Bonita Holmes, a native of Chicago IL is a sophomore at Columbia College Chicago majoring in journalism with a concentration in News Reporting and Writing. She has worked for many publications such as New Expressions and The Mash, and she plans on changing the scope of media.
Bonita can be reached at Bonita@glossmagazineonline.com
The laugh out loud comedy has caused a tug of war between men and women across the world, eager to prove which sex can outwit the other. Starring comedian Kevin Hart, who is also the narrator, Gabrielle Union and Taraji P. Henson, Think Like a Man brings to life comedian/actor Steve Harvey’s popular novel, Act Like a Lady, Think Like a Man, which was released in 2009.
The energy in his voice assures that John Blu, Chicago’s next artist on the rise, was ready to answer any questions asked. The 24-year-old who has crowned himself the “R&B Bully” seems ready to take his singing career to the next level.
Angela Barrow-Dunlap’s play Church Girl saved the best city for last, making its final tour stop in Chicago at the Arie Crown Theatre on May 19. Church Girl, whose star-filled cast consisted of Demetria McKinney, Robin Givens, Drew Sidora, Sean Blakemore, Karen Clarke Sheard and Angela Winbush. McKinney, who is best known for her role as Janine on Tyler Perry’s “House of Payne,” portrays the leading character Emily, who trades in her good girl image for a reputation as a stripper.
Kai Morae, the 20-year-old daughter of actress and model LisaRaye McCoy, is bursting onto the scene with their new reality show The Real McCoy. While the Chicago native enjoys the perks of being “LisaRaye’s daughter,” she is working hard to make a name for herself while trying to remain as normal as possible. Morae is a sophomore at Santa Monica College now where she is studying computer science. She lives in Los Angeles, and her current projects include modeling and hosting seminars for the advocacy she does with young girls. Morae wants to continue helping girls understand that they can be just as beautiful on the outside as they are on the inside.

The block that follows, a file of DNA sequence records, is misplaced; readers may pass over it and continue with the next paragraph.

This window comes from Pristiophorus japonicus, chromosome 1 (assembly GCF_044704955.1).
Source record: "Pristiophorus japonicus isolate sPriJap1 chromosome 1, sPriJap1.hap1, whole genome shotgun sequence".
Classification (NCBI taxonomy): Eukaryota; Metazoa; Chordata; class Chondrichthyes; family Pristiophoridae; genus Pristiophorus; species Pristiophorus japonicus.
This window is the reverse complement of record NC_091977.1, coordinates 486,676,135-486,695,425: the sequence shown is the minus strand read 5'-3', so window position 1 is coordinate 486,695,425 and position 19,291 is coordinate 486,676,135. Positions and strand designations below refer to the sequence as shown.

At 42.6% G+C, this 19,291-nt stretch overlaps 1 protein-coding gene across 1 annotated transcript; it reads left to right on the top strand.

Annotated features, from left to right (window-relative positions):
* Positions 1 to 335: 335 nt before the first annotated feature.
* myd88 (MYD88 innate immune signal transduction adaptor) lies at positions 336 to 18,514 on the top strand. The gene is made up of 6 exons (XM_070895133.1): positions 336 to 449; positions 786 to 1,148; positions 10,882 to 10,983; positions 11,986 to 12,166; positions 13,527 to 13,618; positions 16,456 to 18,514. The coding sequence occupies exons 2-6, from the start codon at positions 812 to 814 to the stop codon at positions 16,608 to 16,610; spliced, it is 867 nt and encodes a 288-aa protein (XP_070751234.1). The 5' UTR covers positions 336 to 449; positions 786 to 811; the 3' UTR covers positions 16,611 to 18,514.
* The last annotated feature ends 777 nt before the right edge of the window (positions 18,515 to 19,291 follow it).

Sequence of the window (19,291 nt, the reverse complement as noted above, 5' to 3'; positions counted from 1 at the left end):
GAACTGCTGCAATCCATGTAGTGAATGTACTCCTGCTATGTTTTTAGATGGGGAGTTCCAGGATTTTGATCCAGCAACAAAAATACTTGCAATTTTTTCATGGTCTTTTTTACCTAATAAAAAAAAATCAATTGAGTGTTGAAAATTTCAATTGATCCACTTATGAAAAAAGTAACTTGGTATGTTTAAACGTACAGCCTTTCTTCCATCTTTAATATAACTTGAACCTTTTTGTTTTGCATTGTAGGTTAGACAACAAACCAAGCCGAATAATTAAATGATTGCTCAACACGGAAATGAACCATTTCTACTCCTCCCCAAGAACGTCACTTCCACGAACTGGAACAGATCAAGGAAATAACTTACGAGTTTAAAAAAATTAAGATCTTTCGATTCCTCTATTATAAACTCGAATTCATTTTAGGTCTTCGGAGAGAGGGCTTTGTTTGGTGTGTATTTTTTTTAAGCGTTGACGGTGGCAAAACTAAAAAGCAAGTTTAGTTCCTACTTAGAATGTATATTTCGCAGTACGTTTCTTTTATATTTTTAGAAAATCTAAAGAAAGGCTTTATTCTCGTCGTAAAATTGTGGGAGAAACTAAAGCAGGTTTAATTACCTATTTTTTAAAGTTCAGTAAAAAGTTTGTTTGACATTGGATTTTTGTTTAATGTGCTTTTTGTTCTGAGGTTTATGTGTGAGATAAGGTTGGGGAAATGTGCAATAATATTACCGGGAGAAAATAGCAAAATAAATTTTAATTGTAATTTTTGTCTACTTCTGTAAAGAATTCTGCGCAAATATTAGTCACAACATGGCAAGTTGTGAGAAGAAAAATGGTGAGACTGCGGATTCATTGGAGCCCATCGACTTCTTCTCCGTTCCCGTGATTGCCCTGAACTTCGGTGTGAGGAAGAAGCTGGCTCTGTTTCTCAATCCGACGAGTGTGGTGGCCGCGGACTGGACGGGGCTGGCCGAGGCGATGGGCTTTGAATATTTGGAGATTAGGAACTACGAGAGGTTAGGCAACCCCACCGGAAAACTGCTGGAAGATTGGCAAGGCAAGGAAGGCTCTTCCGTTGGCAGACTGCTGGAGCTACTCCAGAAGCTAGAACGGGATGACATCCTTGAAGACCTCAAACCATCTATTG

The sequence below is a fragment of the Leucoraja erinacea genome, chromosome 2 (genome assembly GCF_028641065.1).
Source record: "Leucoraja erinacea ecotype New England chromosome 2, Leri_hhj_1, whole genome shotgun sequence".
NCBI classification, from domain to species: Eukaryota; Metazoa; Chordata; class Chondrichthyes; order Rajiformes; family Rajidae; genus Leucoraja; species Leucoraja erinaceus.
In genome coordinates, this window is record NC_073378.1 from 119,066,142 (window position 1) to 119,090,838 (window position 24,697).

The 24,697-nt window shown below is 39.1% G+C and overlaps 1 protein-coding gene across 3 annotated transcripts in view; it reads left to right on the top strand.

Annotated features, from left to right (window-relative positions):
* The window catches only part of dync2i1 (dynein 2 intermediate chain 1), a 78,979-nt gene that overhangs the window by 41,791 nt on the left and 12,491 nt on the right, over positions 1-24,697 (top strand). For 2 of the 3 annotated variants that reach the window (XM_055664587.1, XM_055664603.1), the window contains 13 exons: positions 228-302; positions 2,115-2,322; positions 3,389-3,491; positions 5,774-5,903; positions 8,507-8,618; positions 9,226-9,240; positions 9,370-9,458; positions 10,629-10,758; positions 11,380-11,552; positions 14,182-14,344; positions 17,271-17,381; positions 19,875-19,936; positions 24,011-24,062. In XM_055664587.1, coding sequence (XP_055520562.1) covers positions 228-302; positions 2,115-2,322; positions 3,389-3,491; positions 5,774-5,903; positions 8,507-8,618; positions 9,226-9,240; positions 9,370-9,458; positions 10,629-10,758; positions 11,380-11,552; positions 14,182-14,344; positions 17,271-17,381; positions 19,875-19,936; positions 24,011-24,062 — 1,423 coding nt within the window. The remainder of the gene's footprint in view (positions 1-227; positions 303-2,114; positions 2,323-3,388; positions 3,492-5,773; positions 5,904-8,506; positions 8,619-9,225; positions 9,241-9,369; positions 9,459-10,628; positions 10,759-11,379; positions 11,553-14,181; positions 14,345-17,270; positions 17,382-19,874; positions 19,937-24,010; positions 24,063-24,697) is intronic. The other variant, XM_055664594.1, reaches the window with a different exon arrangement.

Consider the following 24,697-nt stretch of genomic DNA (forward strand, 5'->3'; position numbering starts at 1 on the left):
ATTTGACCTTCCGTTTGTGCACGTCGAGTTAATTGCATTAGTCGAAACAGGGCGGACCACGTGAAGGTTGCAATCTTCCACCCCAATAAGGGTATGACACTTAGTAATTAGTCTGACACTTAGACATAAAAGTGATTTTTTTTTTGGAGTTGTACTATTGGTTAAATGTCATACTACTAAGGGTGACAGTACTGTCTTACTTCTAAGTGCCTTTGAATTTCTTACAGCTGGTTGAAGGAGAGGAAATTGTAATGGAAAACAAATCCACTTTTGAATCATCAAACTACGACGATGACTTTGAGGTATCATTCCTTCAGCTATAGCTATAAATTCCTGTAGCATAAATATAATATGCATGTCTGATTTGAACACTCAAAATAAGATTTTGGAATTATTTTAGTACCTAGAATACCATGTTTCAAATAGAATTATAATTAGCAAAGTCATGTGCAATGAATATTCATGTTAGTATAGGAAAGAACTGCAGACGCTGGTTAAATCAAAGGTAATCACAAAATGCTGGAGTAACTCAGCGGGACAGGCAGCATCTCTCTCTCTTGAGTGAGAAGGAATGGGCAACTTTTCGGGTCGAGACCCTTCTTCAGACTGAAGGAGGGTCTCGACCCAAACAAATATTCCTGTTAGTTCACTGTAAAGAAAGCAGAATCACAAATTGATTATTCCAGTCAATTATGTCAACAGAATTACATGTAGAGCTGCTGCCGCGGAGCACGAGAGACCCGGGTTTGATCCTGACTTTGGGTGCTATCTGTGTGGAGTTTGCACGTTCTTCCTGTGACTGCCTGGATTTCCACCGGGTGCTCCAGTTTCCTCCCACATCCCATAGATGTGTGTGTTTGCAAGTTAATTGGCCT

Ten years ago, a great majority of people thought the world was going to end — or something like it. Others, like Mike, a student in Chicago, were aware of it but didn’t believe it would happen.
Through the double doors on your right, there is a sign that reads, “We’re More Than Just Clothes.” Located below the sign there are women’s shoes and business attire that appear to be in perfect condition. The atmosphere is reminiscent of a boutique, maybe even an exclusive retailer tailor-made for women of a higher class. Realistically, however, it is a place where impoverished women are a priority, treated with respect and given just a bit more hope to move forward.